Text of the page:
> runtime and the different trnaslation units must somehow make
> themselves 'known' so that their part of the state machine can be
> added to the table. There simply is no way to do this automatically
> and portably."
> While perhaps each state (compilation module) must know of its
> successor states, no central table of "current state x action x next
> state" encompassing the entire machine need be explicitly created.
Which is exactly what this library is doing. There is a lookup "table" within
each state and if that fails lookup considers the states outer state. However,
this inevitably means that you cannot have constant time lookup. The larger
your FSM becomes the longer lookup takes. BTW, as I've written in another post
I don't see why reaction search is so important for people, because in typical
FSMs I'd expect transition execution to be much more of a performance hog.
> Under the "Limitations" section, reference is made to "lost events":
> "It is currently not possible to specially handle events that
> have not triggered a recation (and would thus be silently
> discarded). However, a facility allowing this will probably be
> added in the not-too-distant future."
> If the event is irrelevant at that point in the state machine, it is
> most properly ignored. If it is not irrelevant, there ought to be
> a transition (perhaps a self-transition). Therefore, I don't
> understand the comment.
There are applications of state-machines where an ignored event consitutes an
error. Since the library currently does not allow to define transitions that
are triggered by any event there is no easy way to handle such "ignored"
> I have an uneasy feeling about how differently asynchronous and
> synchronous machines are operated, but did not consider this issue
> in detail.
Why? They are rather different things aren't they?
> Allowing the tracking of history is intruiging; the prohibition
> against deep history of states with orthogonal regions is
> The explanation given is that it would be more
> complicated (but still possible) to implement.
It would be much more complicated to be precise.
> In my experience,
> that sort of reasoning just doesn't fly at Boost.
Why? Must I really offer all the functionality in the first version of the
library? Very few people use deep history and orthogonal states in
conjunction. For those that do I describe a work-around. I have not received a
single request to implement full deep history.
> The discussion of fork and join bars, combined with the event
> dispatch to orthogonal regions discussion immediately below that,
> suggests that the implementation is not truly designed to handle
> concurrent states.
> I think, however, if one is to claim that UML
> statecharts are supported that the semantics of execution ought to
> be the same! I can well imagine that this "would complicate the
> implementation quite a bit", but Boost is also about interface, not
> only implementation, and if the wrong interface is standardized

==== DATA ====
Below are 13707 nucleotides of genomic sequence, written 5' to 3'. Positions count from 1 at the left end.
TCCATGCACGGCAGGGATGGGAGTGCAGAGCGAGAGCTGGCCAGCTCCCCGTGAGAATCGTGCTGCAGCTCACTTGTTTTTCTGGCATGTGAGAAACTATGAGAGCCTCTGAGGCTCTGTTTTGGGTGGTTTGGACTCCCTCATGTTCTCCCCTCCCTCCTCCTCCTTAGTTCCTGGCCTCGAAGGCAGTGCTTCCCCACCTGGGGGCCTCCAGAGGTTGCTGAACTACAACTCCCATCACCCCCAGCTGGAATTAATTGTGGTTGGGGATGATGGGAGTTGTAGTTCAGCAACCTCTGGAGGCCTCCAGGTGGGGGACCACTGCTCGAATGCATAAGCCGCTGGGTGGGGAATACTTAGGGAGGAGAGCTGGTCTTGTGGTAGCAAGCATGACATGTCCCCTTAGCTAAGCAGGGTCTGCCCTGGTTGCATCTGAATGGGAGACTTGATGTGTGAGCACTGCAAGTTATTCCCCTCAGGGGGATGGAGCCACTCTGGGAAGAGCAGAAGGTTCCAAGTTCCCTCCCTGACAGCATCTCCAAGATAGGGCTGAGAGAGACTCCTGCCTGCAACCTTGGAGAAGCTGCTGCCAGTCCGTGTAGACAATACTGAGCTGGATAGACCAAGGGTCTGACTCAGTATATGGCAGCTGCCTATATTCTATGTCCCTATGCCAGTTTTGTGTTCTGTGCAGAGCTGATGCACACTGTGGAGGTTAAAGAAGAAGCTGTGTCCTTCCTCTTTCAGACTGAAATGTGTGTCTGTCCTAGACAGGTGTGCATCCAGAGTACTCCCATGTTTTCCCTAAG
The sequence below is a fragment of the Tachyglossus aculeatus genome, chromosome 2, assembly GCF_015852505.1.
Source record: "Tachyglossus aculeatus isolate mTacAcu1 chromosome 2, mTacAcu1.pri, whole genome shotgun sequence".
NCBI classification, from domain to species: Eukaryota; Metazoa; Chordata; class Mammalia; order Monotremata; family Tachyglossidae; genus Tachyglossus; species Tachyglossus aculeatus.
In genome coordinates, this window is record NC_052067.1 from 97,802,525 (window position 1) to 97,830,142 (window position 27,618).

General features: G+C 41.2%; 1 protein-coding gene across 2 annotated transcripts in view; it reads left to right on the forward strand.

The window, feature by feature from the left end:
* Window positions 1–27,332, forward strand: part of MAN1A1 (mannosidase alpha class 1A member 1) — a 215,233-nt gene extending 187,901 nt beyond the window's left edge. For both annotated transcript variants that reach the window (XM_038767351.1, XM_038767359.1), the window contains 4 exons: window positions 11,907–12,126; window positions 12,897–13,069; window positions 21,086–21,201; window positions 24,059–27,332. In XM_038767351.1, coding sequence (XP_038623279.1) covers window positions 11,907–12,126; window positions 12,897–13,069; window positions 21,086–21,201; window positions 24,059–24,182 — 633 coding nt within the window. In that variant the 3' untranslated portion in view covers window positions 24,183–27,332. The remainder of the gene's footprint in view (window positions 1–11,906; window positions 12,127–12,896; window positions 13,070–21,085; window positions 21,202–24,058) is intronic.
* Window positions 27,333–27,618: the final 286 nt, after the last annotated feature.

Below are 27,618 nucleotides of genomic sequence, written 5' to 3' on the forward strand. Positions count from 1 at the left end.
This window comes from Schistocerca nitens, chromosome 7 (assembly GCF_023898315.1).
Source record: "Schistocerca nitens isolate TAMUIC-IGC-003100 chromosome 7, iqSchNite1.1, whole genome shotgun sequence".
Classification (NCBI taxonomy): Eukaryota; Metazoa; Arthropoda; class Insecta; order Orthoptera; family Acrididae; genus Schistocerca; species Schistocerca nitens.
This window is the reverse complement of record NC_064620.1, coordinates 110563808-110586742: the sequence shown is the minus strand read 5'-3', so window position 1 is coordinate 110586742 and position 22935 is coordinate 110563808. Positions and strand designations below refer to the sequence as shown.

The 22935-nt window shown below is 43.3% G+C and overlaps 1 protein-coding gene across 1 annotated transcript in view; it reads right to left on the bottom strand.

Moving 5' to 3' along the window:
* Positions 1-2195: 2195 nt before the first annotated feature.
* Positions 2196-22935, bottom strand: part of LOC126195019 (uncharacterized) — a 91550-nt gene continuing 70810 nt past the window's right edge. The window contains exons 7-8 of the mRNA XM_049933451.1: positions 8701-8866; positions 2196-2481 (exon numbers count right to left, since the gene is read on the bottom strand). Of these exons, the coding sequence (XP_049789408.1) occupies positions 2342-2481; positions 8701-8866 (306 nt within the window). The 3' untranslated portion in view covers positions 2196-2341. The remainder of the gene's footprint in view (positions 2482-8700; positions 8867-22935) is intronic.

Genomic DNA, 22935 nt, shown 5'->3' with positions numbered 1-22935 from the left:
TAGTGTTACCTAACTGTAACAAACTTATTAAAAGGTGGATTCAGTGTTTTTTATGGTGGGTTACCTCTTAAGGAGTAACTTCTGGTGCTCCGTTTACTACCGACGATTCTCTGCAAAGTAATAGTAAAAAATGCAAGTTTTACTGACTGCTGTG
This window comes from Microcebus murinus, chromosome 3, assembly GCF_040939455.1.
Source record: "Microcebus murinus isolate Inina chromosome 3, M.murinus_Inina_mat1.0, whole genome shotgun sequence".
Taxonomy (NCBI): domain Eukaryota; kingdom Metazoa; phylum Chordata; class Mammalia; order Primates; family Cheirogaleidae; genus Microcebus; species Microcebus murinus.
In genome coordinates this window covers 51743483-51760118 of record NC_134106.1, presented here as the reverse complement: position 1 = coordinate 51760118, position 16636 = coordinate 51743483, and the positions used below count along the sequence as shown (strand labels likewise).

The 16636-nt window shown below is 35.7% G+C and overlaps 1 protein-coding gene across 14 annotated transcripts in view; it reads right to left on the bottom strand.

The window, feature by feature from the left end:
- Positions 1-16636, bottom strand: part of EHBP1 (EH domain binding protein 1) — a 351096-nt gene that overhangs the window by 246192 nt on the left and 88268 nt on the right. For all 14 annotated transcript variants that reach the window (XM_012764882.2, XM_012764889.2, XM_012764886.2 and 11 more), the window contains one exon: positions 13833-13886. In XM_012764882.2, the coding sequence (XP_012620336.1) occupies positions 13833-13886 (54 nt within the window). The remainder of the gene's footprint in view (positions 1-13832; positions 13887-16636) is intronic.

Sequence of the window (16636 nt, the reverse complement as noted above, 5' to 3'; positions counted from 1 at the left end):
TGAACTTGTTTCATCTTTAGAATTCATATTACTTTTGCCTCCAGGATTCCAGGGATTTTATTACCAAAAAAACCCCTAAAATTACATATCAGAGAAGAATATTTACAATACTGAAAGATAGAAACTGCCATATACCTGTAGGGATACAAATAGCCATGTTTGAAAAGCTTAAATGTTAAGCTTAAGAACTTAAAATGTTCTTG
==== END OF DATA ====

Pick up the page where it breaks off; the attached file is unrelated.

> (whether de jure or de facto) it's worse for everybody in the end.
The interface change for this is rather easy: Simply specify multiple rather
than just one target state. I don't see the problem.
BTW, this is connected to deep history not working for orthogonal sub-states.
> There is no explicit discussion of non-deterministic fsms. Of
> course, every such fsm can be re-expressed deterministically.
I don't see why I should discuss that.
> Similarly, a given fsm may be non-minimal, but such minimization
> procedures exist. Both of these procedures necessarily require a
> global view of the fsm. As this is contrary to the scalability
> requirement listed in the rationale, I conclude that neither are
This has never been a goal and I don't see why I should provide such
functionality. Also I suspect that state-local storage could prevent such a
> However, I would like to ask if (excepting possible
> compiler limitations) is there anything about the library that
> precludes extending it such that NDFAs could be specified in code,
> and converted into the minimized DFA during compilation?
Yes, the scalability requirements. As I explain above (and you seem to have
found that yourself) there is no way to have a global view at an FSM
implemented with this library.
> We had tuple and mpl separately before fusion; it seems reasonable
> for boost to have both compile- and run-time fsm libraries, if
> ultimately they may be similarly fused.
I don't think that is feasible unless you limit yourself to FSMs specified in
single TUs so that a global view is possible.
> I like this library, but I'm not satisfied with it. What level of
> library is good enough for boost? The library is not ready for
> standardization, however, this doesn't appear to be the standard
> that most people use when deciding upon their vote. This library is
> certainly good enough for people to make successful use of.
> The "default" black disc in the diagrams is too large! Maybe make
> the radius about 2/3s of what it is now.
I think the size is in line with the current UML standard, but I'll check
> Change "Such transitions are currently flagged" to "Transitions
> across orthogonal regions are currently flagged". It's the first
> sentence in the last paragraph of the rationale.
Thanks for your review!
-- Andreas Huber When replying by private email, please remove the words spam and trap from the address shown in the header.